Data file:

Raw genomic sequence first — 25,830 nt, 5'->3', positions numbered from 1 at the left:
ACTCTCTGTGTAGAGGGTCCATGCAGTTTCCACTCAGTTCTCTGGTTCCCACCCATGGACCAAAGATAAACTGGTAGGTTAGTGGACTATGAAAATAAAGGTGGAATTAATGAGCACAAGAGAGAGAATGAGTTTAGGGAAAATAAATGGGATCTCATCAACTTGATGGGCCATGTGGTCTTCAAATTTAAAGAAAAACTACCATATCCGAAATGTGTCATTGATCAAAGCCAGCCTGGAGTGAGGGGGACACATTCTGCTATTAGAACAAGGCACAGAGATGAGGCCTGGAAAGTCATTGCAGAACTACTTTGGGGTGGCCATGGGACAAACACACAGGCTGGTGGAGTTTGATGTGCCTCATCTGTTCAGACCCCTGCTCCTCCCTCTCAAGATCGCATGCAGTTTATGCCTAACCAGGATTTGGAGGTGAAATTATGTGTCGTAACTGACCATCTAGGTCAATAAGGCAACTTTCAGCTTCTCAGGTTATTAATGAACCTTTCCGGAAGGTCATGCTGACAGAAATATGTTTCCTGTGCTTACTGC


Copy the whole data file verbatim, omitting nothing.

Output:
Raw genomic sequence first — 25,830 nt, 5'->3', positions numbered from 1 at the left:
ACTCTCTGTGTAGAGGGTCCATGCAGTTTCCACTCAGTTCTCTGGTTCCCACCCATGGACCAAAGATAAACTGGTAGGTTAGTGGACTATGAAAATAAAGGTGGAATTAATGAGCACAAGAGAGAGAATGAGTTTAGGGAAAATAAATGGGATCTCATCAACTTGATGGGCCATGTGGTCTTCAAATTTAAAGAAAAACTACCATATCCGAAATGTGTCATTGATCAAAGCCAGCCTGGAGTGAGGGGGACACATTCTGCTATTAGAACAAGGCACAGAGATGAGGCCTGGAAAGTCATTGCAGAACTACTTTGGGGTGGCCATGGGACAAACACACAGGCTGGTGGAGTTTGATGTGCCTCATCTGTTCAGACCCCTGCTCCTCCCTCTCAAGATCGCATGCAGTTTATGCCTAACCAGGATTTGGAGGTGAAATTATGTGTCGTAACTGACCATCTAGGTCAATAAGGCAACTTTCAGCTTCTCAGGTTATTAATGAACCTTTCCGGAAGGTCATGCTGACAGAAATATGTTTCCTGTGCTTACTGC